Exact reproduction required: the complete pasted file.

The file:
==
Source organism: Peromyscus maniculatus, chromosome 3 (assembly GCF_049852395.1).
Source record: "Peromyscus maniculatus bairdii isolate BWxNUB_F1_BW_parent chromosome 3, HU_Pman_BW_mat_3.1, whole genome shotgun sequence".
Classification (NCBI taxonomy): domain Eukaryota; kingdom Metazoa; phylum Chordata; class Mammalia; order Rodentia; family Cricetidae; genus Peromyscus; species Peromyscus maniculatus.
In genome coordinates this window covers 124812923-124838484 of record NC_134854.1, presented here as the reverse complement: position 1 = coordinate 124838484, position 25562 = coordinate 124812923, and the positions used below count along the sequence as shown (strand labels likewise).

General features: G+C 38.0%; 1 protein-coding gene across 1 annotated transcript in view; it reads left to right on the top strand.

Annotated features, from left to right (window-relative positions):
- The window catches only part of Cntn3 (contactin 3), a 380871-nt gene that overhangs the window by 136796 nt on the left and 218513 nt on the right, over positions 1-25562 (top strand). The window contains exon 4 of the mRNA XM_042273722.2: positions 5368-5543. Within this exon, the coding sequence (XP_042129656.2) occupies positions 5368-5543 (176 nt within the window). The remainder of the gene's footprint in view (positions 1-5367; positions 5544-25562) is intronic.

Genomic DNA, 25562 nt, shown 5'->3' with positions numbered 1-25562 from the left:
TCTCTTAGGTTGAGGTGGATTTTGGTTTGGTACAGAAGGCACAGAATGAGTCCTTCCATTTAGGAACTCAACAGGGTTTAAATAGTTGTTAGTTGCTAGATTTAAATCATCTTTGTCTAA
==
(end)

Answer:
Source organism: Peromyscus maniculatus, chromosome 3 (assembly GCF_049852395.1).
Source record: "Peromyscus maniculatus bairdii isolate BWxNUB_F1_BW_parent chromosome 3, HU_Pman_BW_mat_3.1, whole genome shotgun sequence".
Classification (NCBI taxonomy): domain Eukaryota; kingdom Metazoa; phylum Chordata; class Mammalia; order Rodentia; family Cricetidae; genus Peromyscus; species Peromyscus maniculatus.
In genome coordinates this window covers 124812923-124838484 of record NC_134854.1, presented here as the reverse complement: position 1 = coordinate 124838484, position 25562 = coordinate 124812923, and the positions used below count along the sequence as shown (strand labels likewise).

General features: G+C 38.0%; 1 protein-coding gene across 1 annotated transcript in view; it reads left to right on the top strand.

Annotated features, from left to right (window-relative positions):
- The window catches only part of Cntn3 (contactin 3), a 380871-nt gene that overhangs the window by 136796 nt on the left and 218513 nt on the right, over positions 1-25562 (top strand). The window contains exon 4 of the mRNA XM_042273722.2: positions 5368-5543. Within this exon, the coding sequence (XP_042129656.2) occupies positions 5368-5543 (176 nt within the window). The remainder of the gene's footprint in view (positions 1-5367; positions 5544-25562) is intronic.

Genomic DNA, 25562 nt, shown 5'->3' with positions numbered 1-25562 from the left:
TCTCTTAGGTTGAGGTGGATTTTGGTTTGGTACAGAAGGCACAGAATGAGTCCTTCCATTTAGGAACTCAACAGGGTTTAAATAGTTGTTAGTTGCTAGATTTAAATCATCTTTGTCTAA